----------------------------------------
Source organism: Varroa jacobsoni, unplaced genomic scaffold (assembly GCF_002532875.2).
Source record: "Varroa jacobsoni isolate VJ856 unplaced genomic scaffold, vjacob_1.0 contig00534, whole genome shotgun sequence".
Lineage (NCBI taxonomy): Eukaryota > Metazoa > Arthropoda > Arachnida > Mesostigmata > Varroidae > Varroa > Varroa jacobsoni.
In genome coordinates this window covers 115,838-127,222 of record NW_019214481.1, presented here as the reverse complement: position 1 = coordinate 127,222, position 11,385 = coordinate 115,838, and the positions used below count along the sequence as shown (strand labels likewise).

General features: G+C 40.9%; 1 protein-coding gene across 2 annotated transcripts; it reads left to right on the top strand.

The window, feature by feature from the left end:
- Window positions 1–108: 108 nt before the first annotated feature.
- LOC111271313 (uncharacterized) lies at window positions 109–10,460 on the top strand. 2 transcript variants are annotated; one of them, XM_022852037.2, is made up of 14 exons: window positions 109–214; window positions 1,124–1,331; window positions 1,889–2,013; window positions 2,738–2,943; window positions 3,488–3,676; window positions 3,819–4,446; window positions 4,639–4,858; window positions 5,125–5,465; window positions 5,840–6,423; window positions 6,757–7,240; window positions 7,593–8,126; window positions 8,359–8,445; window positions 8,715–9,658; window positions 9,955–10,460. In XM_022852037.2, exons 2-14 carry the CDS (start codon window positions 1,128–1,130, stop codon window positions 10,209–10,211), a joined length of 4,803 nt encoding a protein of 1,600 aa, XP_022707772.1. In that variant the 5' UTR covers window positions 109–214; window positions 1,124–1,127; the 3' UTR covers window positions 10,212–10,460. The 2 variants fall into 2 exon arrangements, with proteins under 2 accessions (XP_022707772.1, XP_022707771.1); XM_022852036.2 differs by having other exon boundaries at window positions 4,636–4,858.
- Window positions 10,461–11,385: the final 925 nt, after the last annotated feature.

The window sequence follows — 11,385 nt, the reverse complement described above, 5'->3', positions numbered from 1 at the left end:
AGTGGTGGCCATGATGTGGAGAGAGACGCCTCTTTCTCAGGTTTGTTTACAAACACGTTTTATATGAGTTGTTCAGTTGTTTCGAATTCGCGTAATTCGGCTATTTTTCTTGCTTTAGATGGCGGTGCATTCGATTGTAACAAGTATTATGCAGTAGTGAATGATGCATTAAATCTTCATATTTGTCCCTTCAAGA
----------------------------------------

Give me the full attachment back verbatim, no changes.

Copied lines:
Source organism: Varroa jacobsoni, unplaced genomic scaffold (assembly GCF_002532875.2).
Source record: "Varroa jacobsoni isolate VJ856 unplaced genomic scaffold, vjacob_1.0 contig00534, whole genome shotgun sequence".
Lineage (NCBI taxonomy): Eukaryota > Metazoa > Arthropoda > Arachnida > Mesostigmata > Varroidae > Varroa > Varroa jacobsoni.
In genome coordinates this window covers 115,838-127,222 of record NW_019214481.1, presented here as the reverse complement: position 1 = coordinate 127,222, position 11,385 = coordinate 115,838, and the positions used below count along the sequence as shown (strand labels likewise).

General features: G+C 40.9%; 1 protein-coding gene across 2 annotated transcripts; it reads left to right on the top strand.

The window, feature by feature from the left end:
- Window positions 1–108: 108 nt before the first annotated feature.
- LOC111271313 (uncharacterized) lies at window positions 109–10,460 on the top strand. 2 transcript variants are annotated; one of them, XM_022852037.2, is made up of 14 exons: window positions 109–214; window positions 1,124–1,331; window positions 1,889–2,013; window positions 2,738–2,943; window positions 3,488–3,676; window positions 3,819–4,446; window positions 4,639–4,858; window positions 5,125–5,465; window positions 5,840–6,423; window positions 6,757–7,240; window positions 7,593–8,126; window positions 8,359–8,445; window positions 8,715–9,658; window positions 9,955–10,460. In XM_022852037.2, exons 2-14 carry the CDS (start codon window positions 1,128–1,130, stop codon window positions 10,209–10,211), a joined length of 4,803 nt encoding a protein of 1,600 aa, XP_022707772.1. In that variant the 5' UTR covers window positions 109–214; window positions 1,124–1,127; the 3' UTR covers window positions 10,212–10,460. The 2 variants fall into 2 exon arrangements, with proteins under 2 accessions (XP_022707772.1, XP_022707771.1); XM_022852036.2 differs by having other exon boundaries at window positions 4,636–4,858.
- Window positions 10,461–11,385: the final 925 nt, after the last annotated feature.

The window sequence follows — 11,385 nt, the reverse complement described above, 5'->3', positions numbered from 1 at the left end:
AGTGGTGGCCATGATGTGGAGAGAGACGCCTCTTTCTCAGGTTTGTTTACAAACACGTTTTATATGAGTTGTTCAGTTGTTTCGAATTCGCGTAATTCGGCTATTTTTCTTGCTTTAGATGGCGGTGCATTCGATTGTAACAAGTATTATGCAGTAGTGAATGATGCATTAAATCTTCATATTTGTCCCTTCAAGA